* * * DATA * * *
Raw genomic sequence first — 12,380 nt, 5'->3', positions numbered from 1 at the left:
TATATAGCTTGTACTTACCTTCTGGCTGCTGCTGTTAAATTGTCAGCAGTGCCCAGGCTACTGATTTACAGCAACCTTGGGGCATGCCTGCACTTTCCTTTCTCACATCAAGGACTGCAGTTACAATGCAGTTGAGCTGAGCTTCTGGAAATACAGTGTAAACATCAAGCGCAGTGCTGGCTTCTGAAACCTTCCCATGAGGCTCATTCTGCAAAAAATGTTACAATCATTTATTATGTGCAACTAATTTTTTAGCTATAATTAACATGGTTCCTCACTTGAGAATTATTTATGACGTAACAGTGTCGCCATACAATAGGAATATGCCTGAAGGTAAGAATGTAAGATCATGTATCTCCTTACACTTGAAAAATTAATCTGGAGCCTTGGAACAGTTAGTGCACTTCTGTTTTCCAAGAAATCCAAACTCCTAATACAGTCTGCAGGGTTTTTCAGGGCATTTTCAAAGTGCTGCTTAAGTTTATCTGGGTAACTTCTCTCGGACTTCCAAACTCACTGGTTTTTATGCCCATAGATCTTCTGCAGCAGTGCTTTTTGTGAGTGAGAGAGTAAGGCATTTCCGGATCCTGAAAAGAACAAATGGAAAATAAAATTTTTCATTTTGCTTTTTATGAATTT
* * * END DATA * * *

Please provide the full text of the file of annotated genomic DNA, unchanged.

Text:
Raw genomic sequence first — 12,380 nt, 5'->3', positions numbered from 1 at the left:
TATATAGCTTGTACTTACCTTCTGGCTGCTGCTGTTAAATTGTCAGCAGTGCCCAGGCTACTGATTTACAGCAACCTTGGGGCATGCCTGCACTTTCCTTTCTCACATCAAGGACTGCAGTTACAATGCAGTTGAGCTGAGCTTCTGGAAATACAGTGTAAACATCAAGCGCAGTGCTGGCTTCTGAAACCTTCCCATGAGGCTCATTCTGCAAAAAATGTTACAATCATTTATTATGTGCAACTAATTTTTTAGCTATAATTAACATGGTTCCTCACTTGAGAATTATTTATGACGTAACAGTGTCGCCATACAATAGGAATATGCCTGAAGGTAAGAATGTAAGATCATGTATCTCCTTACACTTGAAAAATTAATCTGGAGCCTTGGAACAGTTAGTGCACTTCTGTTTTCCAAGAAATCCAAACTCCTAATACAGTCTGCAGGGTTTTTCAGGGCATTTTCAAAGTGCTGCTTAAGTTTATCTGGGTAACTTCTCTCGGACTTCCAAACTCACTGGTTTTTATGCCCATAGATCTTCTGCAGCAGTGCTTTTTGTGAGTGAGAGAGTAAGGCATTTCCGGATCCTGAAAAGAACAAATGGAAAATAAAATTTTTCATTTTGCTTTTTATGAATTT